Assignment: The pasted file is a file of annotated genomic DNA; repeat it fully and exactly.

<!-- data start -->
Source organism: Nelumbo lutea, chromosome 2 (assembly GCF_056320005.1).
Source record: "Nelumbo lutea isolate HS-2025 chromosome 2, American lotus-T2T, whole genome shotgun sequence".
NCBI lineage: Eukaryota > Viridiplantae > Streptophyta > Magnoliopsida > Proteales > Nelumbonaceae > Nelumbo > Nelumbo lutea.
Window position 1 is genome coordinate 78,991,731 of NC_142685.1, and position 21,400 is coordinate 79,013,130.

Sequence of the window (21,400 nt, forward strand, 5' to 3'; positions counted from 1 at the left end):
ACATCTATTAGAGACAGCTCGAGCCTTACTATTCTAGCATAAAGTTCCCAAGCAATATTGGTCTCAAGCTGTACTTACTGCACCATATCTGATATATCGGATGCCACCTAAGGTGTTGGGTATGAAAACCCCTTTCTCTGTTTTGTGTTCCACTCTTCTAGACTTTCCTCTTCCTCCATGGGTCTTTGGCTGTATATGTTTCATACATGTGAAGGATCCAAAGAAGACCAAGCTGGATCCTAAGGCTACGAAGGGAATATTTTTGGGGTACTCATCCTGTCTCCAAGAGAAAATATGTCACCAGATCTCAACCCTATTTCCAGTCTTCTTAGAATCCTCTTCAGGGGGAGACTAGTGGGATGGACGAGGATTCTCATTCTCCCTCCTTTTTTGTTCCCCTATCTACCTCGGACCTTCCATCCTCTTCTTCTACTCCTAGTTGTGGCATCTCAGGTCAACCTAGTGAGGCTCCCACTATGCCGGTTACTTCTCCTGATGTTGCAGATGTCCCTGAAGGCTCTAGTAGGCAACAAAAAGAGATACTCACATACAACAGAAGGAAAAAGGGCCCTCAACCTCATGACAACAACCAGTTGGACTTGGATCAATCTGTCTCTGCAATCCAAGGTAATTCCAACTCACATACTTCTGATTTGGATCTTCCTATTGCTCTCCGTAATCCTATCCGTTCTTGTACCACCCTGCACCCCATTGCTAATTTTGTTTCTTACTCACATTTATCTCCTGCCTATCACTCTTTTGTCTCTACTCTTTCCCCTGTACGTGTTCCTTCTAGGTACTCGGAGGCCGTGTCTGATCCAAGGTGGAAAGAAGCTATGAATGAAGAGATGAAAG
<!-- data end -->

Source organism: Nelumbo lutea, chromosome 2 (assembly GCF_056320005.1).
Source record: "Nelumbo lutea isolate HS-2025 chromosome 2, American lotus-T2T, whole genome shotgun sequence".
NCBI lineage: Eukaryota > Viridiplantae > Streptophyta > Magnoliopsida > Proteales > Nelumbonaceae > Nelumbo > Nelumbo lutea.
Window position 1 is genome coordinate 78,991,731 of NC_142685.1, and position 21,400 is coordinate 79,013,130.

Sequence of the window (21,400 nt, forward strand, 5' to 3'; positions counted from 1 at the left end):
ACATCTATTAGAGACAGCTCGAGCCTTACTATTCTAGCATAAAGTTCCCAAGCAATATTGGTCTCAAGCTGTACTTACTGCACCATATCTGATATATCGGATGCCACCTAAGGTGTTGGGTATGAAAACCCCTTTCTCTGTTTTGTGTTCCACTCTTCTAGACTTTCCTCTTCCTCCATGGGTCTTTGGCTGTATATGTTTCATACATGTGAAGGATCCAAAGAAGACCAAGCTGGATCCTAAGGCTACGAAGGGAATATTTTTGGGGTACTCATCCTGTCTCCAAGAGAAAATATGTCACCAGATCTCAACCCTATTTCCAGTCTTCTTAGAATCCTCTTCAGGGGGAGACTAGTGGGATGGACGAGGATTCTCATTCTCCCTCCTTTTTTGTTCCCCTATCTACCTCGGACCTTCCATCCTCTTCTTCTACTCCTAGTTGTGGCATCTCAGGTCAACCTAGTGAGGCTCCCACTATGCCGGTTACTTCTCCTGATGTTGCAGATGTCCCTGAAGGCTCTAGTAGGCAACAAAAAGAGATACTCACATACAACAGAAGGAAAAAGGGCCCTCAACCTCATGACAACAACCAGTTGGACTTGGATCAATCTGTCTCTGCAATCCAAGGTAATTCCAACTCACATACTTCTGATTTGGATCTTCCTATTGCTCTCCGTAATCCTATCCGTTCTTGTACCACCCTGCACCCCATTGCTAATTTTGTTTCTTACTCACATTTATCTCCTGCCTATCACTCTTTTGTCTCTACTCTTTCCCCTGTACGTGTTCCTTCTAGGTACTCGGAGGCCGTGTCTGATCCAAGGTGGAAAGAAGCTATGAATGAAGAGATGAAAG